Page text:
• Allow each student one hour a week in the school dumpster to find materials to build their own game or sports implement.  This “dumpster time” will also reduce the school’s waste output.
  • Provide an extra classification for school waste materials included in blue-box programs.  One box for glass and metals, one for paper products, one for organic material…and one for kids.
  • Use P.E. class as a “market” for your students’ creative efforts.  Sometimes all it takes to get a child’s creative juices flowing is an expressed need for it.  Scoops made from bleach containers, tin-can walkers, home-made hoola hoops, broomhandle aerobics implements—these are all examples of phys-ed equipment your students can make and use in class.

Perhaps our growing awareness of the environment and the trend towards recycling will make home-made playthings more acceptable to young people.  And as teachers, we can use this new attitude to develop our students’ ability to improvise and innovate.

P.S. In case I’ve given you the impression that I was a combination Huck Finn/Thomas Edison as a child, I have a confession to make…I never was able to  get my crystal radio set to work, and I’d personally like a light-saber.

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Dick Moss, Editor,
PE Update.com

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[tags]physical education,children's play,games,sports equipment[/tags]

Quality Daily Physical Education
Will Reduce Adult Breast Cancer

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New research has revealed yet another reason why quality daily physical education is a must for all students. The study, conducted by Dr. Graham Colditz of the Washington University School of Medicine, found that exercise beginning in the teen years can protect girls from breast cancer when they become adults.

The study tracked 65,000 nurses, questioning them about their activity levels starting at the age of 12.

It was found that the women who were active from their teen years through young adulthood were 23 per cent less likely than sedentary women to develop pre-menopausal breast cancer. It was found that the age period that was most important for sustaining activity levels was 12 to 22.
How much exercise? The women with the lowest risk performed three hours and 15 minutes of vigorous exercise, such as jogging or team sport, per week, or 13 hours per week of walking.

It is believed that exercise reduces women’s lifetime exposure to estrogen, one of the hormones that has been linked to breast cancer.

What is the best way to ensure that girls get this exercise and learn the skills they need to continue into adulthood? Mandatory daily physical education classes – taught by professionals whose focus is on lifetime fitness improvement. Make daily exercise mandatory, and teens will participate. And if they exercise on a regular basis, it will become a healthy habit they will continue throughout their lives.

Breast cancer is the leading cause of death among women around the world, with 1.3 million new cases diagnosed every year, resulting in 465,000 deaths.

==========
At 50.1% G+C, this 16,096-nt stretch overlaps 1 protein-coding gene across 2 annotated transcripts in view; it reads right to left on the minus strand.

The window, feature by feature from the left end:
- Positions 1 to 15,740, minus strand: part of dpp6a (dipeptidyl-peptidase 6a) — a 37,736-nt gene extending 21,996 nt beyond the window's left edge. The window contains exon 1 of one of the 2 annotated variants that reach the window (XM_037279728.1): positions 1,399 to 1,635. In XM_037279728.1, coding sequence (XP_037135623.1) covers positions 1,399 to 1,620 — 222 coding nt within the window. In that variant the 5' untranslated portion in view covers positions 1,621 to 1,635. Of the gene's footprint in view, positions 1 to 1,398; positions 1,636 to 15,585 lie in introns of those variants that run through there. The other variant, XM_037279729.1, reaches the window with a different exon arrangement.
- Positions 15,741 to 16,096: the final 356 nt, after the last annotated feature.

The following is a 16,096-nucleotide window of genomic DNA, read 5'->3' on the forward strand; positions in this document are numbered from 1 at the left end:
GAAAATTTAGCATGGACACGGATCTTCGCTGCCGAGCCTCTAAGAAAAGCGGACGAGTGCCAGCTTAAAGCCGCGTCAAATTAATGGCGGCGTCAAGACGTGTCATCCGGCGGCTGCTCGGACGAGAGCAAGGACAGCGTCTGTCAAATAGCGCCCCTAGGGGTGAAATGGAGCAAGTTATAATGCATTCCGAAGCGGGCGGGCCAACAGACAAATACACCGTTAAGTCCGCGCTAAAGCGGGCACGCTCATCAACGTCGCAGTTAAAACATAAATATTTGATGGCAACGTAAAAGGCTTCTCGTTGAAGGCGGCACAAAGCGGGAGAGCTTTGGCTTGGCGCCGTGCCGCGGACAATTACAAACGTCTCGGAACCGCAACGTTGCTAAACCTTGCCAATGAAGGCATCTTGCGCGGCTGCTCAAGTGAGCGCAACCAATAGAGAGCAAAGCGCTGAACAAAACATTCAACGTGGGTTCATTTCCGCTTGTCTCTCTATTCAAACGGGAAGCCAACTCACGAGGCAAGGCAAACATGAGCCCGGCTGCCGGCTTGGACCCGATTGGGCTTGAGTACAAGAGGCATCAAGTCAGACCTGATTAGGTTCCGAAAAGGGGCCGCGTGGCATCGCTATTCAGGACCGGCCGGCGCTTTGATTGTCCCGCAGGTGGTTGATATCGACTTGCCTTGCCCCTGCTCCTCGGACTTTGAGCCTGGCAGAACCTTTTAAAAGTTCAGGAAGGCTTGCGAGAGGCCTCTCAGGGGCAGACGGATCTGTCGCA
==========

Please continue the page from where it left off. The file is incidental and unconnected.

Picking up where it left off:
Lauran Neergaard, “Teen Exercise Protects Against Breast Cancer Later in Life.” The Association Press, May 14, 2008.

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Dick Moss, Editor,
PE Update.com

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[tags]breast cancer,exercise,physical education[/tags]

Be on the Lookout for Students Who Play “The Choking Game”

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I have just read about a disturbing activity that may affect students in your school. It’s called the “choking game.” This game has killed at least 82 students in the USA and sent at least 72 Canadian kids to the hospital. In fact, a newly released survey has found that 79,000 students – just in the province of Ontario alone – play this dangerous game.

The survey, called the Ontario Student Drug Use and Health survey, was conducted in 2007 by the Centre for Addiction and Mental Health. Involving Ontario students in grades seven to twelve, it found that seven per cent had played the choking game. There was no difference in participation level between girls and boys or among grade levels.

What is the choking game? Kids either choke themselves – or get someone to choke them – until they begin to pass out. This state of oxygen deprivation produces a temporary feeling of euphoria. The game has other names: the scarf game, space monkey, the pass-out game, blackout and five minutes to heaven.

However, it is easy to go too far with this game and a slight miscalculation can be deadly.

What signs may alert teachers to students who are playing the choking game? Bloodshot eyes, frequent headaches, marks on the neck, and the possession of strange items such as ropes, collars and dog leashes.

As Physical education teachers, you are in a position to prevent a tragedy. You can discuss this game and its dangers during health classes. And the T-shirts that students wear in class will expose marks on a student’s neck that is an indicator of game-play.

References:
1. The “Choking Game”, Psychological Distress and Bullying: Ontario teens continue to exhibit troubling behaviour. Centre for Addiction and Mental Health, May 1, 2008.

2. “Almost 80,000 Students Play “choking game.” The Canadian Press, May 3, 2008.

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Dick Moss, Editor,
PE Update.com

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[tags]choking game,physical education,coaching,health,school,students[/tags]